Rehabilitation, by William Bethea

Special report. “Young black man, 28, released from prison visits parole officer on time weekly. Currently, he has two place of employment to provide for his family. He is attending night classes at a local community college to further his career. He pays his taxes, contributes to his community in a positive way, and is treated fairly by society.”

Now that is something you won’t hear depicted on the news everyday or worse, any day, because that matter in the pursue to change the masses defeated attitudes ! But I am sure you’ve heard the more familiar version. “A man released from prison commits another heinous offense. Authorities say, he has a very long criminal record, with convictions for various offenses. Authorities referred to the suspect as a career criminal.” Thus local residents are paraded before cameras to speak out with terms such as. “Authorities should of never released him, Authorities should lock all criminals up and throw away the key, Authorities should always be on parole altogether, There should be stiffer penalties and longer terms of imprisonment for criminals.”

This is very dis-heartening and further aids in building defeated attitudes to men who are currently imprisoned and trying with every fiber of their being, to rehabilitate themselves. so many prisoners just give up and resign themselves to a defeated life of knowing future imprisonment awaits them because there isn’t no real hope being built for ex-cons in society. It makes a hardened heart harder. I know this because I am one these men. Recidivism is a tendency to slip back into a previous behavior, especially a tendency to return to criminal habits and activities. (Webster Dictionary) It has never reached one hundred percent. Not every men released from prison is a recidivist, so why do we as a society, focus solely on the negative ones? We sensationalize them. It is that type of negative publicity that prompts politicians to run on platforms of “being though on crimes and making stiffer penalties, creating stricter guidelines” all to the detriment of the rehabilitation process. The political philosophy on criminal justice has always been. “How can we keep them separate from society?” I think we could be better served as a society if we created a slight shift in that philosophy. perhaps, we should begin asking “what can we do to incorporate ex-cons. The simple shift would go a long way as the first step for creating real reform in the criminal justice system. For this reform to take hold, we need to create a more positive image for the modern imprisoned person; something or someone for prisoners to look up to, to give the prisoner purpose, direction and hope. To give we the prisoner something for which to strive; the ideal that there really is a second change out there, awaiting us does matter.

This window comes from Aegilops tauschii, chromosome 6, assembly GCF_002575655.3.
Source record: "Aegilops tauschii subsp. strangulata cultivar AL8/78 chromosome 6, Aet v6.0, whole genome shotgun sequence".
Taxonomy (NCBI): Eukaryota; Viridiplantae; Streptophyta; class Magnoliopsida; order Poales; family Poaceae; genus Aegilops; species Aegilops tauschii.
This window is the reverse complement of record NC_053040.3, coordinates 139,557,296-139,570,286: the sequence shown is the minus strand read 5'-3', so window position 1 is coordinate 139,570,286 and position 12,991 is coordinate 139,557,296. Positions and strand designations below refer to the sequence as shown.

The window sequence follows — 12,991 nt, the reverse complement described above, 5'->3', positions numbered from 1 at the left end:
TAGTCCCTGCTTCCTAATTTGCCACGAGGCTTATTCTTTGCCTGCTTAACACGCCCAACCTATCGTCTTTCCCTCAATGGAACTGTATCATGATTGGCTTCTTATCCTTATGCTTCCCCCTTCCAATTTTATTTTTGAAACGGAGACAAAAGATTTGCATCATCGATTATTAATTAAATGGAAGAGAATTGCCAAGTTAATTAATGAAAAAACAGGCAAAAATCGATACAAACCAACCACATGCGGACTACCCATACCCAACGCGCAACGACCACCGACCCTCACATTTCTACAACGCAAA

To understand the despair felt by prisoners who are soon to return residents, we need only look to a notable example of reformed released ex-con now positive influence – Michael Vick. This is a man who was convicted of a crime, served his time and tried to re-enter society as a changed man. He re – started his football career and emerged as an all – star quarterback. But to date, years after his release and successful re – entry, there are still many who vilify him. There are those who say he should have never been given a second change that he should never be forgaven. If he is still looked upon as a villain, what hope do those of us who were not rich or famous before our imprisonment have of being treated fairly after re – entry?

In many states men and women, convicted of a felony, face a life long pattern of discrimination which mirrors the era that his or her great grandparents and grandparents faced within the era of slavery ! Ex – Convicts don’t have a right to vote, equal employment etc. We don’t have say in the law that will affect our lives nor the lives of our families, to whom we love and care about their further as well as none criminals do too ! But who better to know what works and what doesn’t in this criminal rehabilitation process than one with firsthand knowledge of the inner workings of the system itself ?

A need has arisen to find a reform for this system that works. A need has arisen to find a way unburden a prison system that has become bloated. A need has arisen to re – incorporate ex – convicts back into society successfully, so that free men or women can former prisoners feel that positive step is being made for their worth. A need has arisen for society to become more forgiving and trusting of those being given second chances. A need has arisen… so what are we doing about it,


William Bethea
# 000371779-D / 684745

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